Be careful what you post on Craigslist. And be sure you're very, very explicit about exactly what it is you're offering, or you could wind up like one poor Georgia family.
Facing foreclosure on their home of 20 years, Pam Hobbs and her son lost even more when a yard sale posting on Craigslist gave people the impression that it wasn't just the furniture in the driveway they were giving away for free. Folks were welcome to come into their home and take anything -- and everything -- they could get their hands on. Total. Chaos.
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How did people get the impression that all the family's belongings were up for grabs? Here's the ad:
"Fairly large, free yard sale. Moving and we want everything to go for free. So come over and take whatever you want and how much you want. Here are a couple of items that will be there: Couch, chairs, lots of household and kitchen items, appliances, a wardrobe, desk, recliner, movies, lots of books, lamps, women's and teens' clothing, etc. And also a box of free food with lots of cans. Please take only if you need it. We're starting at 10 a.m., October 24th, and we'll finish when everything's gone."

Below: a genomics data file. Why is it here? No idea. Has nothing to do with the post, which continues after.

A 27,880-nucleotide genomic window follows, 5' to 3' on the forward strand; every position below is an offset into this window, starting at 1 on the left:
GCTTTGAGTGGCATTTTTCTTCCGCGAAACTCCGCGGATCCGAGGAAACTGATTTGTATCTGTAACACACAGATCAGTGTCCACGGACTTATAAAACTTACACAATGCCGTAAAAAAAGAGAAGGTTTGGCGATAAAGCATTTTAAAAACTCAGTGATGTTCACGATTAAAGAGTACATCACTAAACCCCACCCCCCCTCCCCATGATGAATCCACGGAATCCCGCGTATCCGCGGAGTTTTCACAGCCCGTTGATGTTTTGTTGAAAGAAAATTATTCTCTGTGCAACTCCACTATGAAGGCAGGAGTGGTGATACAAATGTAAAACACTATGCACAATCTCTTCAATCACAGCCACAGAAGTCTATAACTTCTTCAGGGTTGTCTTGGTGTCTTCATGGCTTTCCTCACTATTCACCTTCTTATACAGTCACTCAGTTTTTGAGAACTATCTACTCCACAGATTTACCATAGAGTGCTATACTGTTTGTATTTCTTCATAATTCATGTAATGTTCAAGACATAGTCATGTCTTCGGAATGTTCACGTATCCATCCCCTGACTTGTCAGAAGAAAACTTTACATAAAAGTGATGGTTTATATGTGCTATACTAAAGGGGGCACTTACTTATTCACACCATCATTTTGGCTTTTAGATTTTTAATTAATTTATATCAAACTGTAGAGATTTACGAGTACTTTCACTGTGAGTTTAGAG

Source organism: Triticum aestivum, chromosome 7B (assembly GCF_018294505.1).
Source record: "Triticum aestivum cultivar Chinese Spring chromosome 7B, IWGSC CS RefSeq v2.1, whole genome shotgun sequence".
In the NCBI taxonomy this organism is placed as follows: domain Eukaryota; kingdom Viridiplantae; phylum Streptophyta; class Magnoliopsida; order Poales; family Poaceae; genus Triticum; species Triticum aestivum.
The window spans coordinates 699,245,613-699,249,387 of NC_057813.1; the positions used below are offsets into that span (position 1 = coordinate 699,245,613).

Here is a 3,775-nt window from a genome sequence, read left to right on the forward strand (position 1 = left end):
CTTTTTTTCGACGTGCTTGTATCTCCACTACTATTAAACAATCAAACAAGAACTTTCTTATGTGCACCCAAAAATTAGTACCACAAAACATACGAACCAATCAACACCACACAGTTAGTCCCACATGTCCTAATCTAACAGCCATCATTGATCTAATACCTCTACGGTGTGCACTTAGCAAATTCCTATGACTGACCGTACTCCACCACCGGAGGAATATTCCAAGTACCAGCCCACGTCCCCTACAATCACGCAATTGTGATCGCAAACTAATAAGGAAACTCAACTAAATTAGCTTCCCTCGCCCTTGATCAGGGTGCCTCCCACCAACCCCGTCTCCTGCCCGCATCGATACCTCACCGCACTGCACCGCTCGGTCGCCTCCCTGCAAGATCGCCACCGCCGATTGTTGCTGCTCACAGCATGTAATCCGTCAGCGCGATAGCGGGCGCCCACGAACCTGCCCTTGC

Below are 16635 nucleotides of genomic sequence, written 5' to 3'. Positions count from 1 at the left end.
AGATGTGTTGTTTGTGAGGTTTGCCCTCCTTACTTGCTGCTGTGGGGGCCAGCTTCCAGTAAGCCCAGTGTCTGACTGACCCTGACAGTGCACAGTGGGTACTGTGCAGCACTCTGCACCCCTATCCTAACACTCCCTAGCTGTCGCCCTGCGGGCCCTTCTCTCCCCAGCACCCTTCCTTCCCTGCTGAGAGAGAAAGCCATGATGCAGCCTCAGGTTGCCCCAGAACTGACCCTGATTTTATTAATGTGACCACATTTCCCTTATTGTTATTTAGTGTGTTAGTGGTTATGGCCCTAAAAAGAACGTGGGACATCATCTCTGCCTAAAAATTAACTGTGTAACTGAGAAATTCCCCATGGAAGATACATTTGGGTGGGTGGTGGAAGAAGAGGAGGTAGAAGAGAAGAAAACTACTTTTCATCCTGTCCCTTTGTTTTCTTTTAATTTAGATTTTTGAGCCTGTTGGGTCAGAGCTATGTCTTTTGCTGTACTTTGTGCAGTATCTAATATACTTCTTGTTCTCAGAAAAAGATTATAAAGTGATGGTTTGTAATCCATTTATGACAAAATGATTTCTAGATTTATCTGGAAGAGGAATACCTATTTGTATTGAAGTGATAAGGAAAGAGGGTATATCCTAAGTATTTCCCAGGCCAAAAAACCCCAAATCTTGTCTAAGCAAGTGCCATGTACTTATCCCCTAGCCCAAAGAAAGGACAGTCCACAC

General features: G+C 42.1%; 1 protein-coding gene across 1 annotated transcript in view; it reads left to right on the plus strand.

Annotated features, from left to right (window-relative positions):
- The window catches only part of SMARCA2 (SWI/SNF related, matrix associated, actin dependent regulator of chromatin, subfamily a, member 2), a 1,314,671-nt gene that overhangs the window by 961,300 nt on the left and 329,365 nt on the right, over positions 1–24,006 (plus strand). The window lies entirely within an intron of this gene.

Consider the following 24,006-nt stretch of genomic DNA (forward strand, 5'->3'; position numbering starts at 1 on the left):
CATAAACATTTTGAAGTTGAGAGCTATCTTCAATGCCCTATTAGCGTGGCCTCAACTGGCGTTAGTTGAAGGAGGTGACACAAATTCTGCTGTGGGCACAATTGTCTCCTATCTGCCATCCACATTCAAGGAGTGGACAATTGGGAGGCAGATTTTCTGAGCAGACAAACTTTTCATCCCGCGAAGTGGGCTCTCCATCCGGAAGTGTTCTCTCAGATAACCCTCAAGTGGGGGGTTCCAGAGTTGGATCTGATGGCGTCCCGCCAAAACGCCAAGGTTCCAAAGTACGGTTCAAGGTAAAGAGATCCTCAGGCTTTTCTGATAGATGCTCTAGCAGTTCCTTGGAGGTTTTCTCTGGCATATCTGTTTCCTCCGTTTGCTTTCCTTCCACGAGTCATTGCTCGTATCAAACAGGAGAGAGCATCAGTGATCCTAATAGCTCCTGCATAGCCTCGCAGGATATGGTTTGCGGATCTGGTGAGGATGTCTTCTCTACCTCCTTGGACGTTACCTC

Oh man. D'oh.
What did they take? Literally everything. Instead of coming by after 10 a.m. last Wednesday, as the post advised, people broke into the house before the family got home and looted the place. They took heirloom guitars, housewares, electronics, and nearly every scrap of clothing. The only things left were some books scattered on the floor.
Posting free things on Craigslist apparently turns people into scavengers, and Hobbs said she even found herself arguing with greedy folks about her own prized possessions. A woman had loaded her grandmother's sewing machine in the back of her truck and refused to give it back.
The family was able to recover a few of their belongings, and the community rallied to give them a $400 gift card to replace some of what was taken, but that doesn't seem like enough to replace a whole house-full of clothes, shoes, food, and furniture, does it?
It's a sad story, and a cautionary tale for anyone posting on Craigslist. This definitely makes me think twice about what I say on the popular classified ad website -- and how I say it -- so that selling that old coffee maker doesn't wind up costing me my kitchen.
Would you be afraid to let strangers into your house if you posted on Craigslist?
Image via 11Alive.com